It’s one of South Lake Tahoe’s biggest tourist attractions, and now it’s less than three weeks away.
SnowGlobe, a three-day music festival, is coming back to South Shore this month for the third consecutive year, and officials said they are expecting another boost to South Lake Tahoe’s economy.
“They (the event organizers) bring in 10,000 people that put millions into the economy,” said Nancy Kerry, city manager for South Lake Tahoe.
Last year, the total impact of SnowGlobe on South Shore was about $4.8 million in media exposure, lodging and business purchases, according to the Lake Tahoe Visitors Authority.
Of $4.8 million, about $1.2 million came from lodging, about $2.5 million came from cash contributions that were tied to SnowGlobe spending and about $1 million came in media value that stemmed from digital and radio ads, according to the LTVA.
But Kerry said there are also long-term benefits to bringing SnowGlobe to town that are much more difficult to calculate. For instance, it’s hard to tell how many first-time visitors return to the area as a result of attending the festival.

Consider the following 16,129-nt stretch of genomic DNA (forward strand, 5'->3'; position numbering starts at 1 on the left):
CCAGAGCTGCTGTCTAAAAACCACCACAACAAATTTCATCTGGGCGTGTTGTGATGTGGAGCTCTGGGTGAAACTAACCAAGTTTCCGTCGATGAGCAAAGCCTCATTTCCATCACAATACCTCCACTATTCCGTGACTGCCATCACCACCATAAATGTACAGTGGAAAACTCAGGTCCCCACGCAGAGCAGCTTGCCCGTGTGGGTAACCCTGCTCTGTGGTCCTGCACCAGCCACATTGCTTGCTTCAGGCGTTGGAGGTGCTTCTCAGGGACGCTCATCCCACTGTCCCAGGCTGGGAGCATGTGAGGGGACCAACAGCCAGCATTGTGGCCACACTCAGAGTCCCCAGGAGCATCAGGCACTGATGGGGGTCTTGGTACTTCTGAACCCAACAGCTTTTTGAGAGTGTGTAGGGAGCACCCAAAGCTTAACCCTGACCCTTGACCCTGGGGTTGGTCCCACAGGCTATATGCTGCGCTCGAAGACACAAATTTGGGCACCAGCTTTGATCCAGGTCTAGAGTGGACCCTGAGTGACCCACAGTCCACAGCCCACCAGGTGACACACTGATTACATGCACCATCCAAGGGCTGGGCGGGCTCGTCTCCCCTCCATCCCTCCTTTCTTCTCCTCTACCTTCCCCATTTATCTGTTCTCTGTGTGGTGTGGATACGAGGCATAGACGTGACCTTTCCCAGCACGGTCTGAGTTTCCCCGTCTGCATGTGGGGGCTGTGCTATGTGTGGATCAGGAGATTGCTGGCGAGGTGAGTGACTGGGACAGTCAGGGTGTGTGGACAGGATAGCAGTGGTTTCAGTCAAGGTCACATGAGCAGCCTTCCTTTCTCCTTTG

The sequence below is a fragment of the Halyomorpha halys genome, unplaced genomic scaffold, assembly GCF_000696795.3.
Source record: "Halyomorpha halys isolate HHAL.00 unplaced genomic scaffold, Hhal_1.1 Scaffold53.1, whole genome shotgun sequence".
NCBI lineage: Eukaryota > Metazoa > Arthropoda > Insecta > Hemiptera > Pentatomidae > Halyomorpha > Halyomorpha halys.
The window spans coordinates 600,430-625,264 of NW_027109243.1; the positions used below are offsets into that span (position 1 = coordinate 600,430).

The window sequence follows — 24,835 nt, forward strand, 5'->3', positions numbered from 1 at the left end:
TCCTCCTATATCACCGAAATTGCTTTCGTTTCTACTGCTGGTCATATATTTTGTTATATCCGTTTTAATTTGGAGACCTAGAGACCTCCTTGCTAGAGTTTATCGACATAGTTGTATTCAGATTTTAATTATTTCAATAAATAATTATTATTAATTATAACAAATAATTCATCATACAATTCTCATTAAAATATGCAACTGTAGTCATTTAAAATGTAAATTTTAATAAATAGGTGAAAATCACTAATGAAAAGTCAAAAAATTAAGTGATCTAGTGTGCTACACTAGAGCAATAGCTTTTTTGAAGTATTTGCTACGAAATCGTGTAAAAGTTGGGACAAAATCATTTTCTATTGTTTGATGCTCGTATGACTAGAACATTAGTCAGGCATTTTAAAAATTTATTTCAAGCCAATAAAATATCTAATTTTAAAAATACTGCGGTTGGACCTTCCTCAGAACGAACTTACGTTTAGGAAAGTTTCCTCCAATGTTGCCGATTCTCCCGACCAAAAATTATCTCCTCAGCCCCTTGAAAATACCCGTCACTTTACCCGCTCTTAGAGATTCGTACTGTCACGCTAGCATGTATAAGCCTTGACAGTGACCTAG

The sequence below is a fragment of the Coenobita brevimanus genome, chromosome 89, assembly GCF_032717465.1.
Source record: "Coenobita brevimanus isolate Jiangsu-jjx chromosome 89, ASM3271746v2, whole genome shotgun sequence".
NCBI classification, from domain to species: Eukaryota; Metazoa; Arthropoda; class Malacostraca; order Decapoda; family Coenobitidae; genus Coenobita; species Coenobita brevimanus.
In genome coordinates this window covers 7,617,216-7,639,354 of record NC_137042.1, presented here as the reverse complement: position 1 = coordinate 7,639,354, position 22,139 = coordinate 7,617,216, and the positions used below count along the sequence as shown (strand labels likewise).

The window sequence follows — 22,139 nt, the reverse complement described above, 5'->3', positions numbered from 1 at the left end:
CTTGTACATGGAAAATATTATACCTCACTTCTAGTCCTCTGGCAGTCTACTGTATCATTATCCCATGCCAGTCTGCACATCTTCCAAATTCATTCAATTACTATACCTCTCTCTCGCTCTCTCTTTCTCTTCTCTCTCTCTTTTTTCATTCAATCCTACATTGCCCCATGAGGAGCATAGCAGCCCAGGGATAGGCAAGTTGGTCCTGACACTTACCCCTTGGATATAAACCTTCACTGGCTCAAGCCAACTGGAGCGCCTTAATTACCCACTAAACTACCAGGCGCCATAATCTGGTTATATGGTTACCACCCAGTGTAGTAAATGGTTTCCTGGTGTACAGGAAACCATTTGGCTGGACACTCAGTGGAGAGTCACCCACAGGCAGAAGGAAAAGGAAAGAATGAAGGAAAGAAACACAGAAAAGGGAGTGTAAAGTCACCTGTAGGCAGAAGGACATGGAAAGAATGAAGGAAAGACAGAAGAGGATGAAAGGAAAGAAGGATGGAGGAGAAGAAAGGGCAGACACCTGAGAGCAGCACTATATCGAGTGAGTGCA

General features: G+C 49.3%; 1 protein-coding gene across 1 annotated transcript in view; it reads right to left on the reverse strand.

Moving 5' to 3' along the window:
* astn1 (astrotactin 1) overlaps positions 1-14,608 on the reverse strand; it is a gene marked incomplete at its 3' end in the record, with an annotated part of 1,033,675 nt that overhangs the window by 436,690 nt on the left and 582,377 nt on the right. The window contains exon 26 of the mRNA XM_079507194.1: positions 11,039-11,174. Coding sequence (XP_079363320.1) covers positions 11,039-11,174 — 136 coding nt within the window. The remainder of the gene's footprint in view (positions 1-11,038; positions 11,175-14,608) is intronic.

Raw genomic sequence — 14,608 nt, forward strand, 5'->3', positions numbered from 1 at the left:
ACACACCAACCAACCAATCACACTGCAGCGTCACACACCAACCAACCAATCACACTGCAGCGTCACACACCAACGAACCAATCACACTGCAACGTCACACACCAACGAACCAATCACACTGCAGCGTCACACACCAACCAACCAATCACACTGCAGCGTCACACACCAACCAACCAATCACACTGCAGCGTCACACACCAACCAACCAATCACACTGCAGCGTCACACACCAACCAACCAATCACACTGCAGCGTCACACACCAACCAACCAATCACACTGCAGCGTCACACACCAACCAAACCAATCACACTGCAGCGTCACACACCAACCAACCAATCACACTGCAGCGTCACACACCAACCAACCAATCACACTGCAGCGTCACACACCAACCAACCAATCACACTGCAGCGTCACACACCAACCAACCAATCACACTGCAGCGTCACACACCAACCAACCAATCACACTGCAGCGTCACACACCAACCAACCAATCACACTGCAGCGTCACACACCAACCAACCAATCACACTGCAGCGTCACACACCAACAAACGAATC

“When they have a really great experience,” she said, “they tend to build a connection.”
Although not everyone agrees that the event should be a part of the community, Kerry said there’s no denying how it helped South Lake Tahoe in the past.
In 2011, when the economy was weak and a lack of snow was leading to canceled hotel reservations, SnowGlobe helped fill lodging vacancies significantly.
“We must attract events and accommodate the visitor,” she said, “but our residents and their concerns are equally important.”
Additionally, SnowGlobe’s younger demographic, which is largely social media-driven, helps when spreading the word about South Lake Tahoe, said Mike Frye, events and media relations manager at LTVA.
The younger visitors also seem to help South Shore’s smaller businesses, he said.
“These little hotels,” Frye said, “they’ve feasted on these things.”
As SnowGlobe continues to teach tourists about the fun things Tahoe has to offer, Frye said he expects more people to attend the event in the future.
“We hope it grows,” he said. “The whole point of it is to grow it.”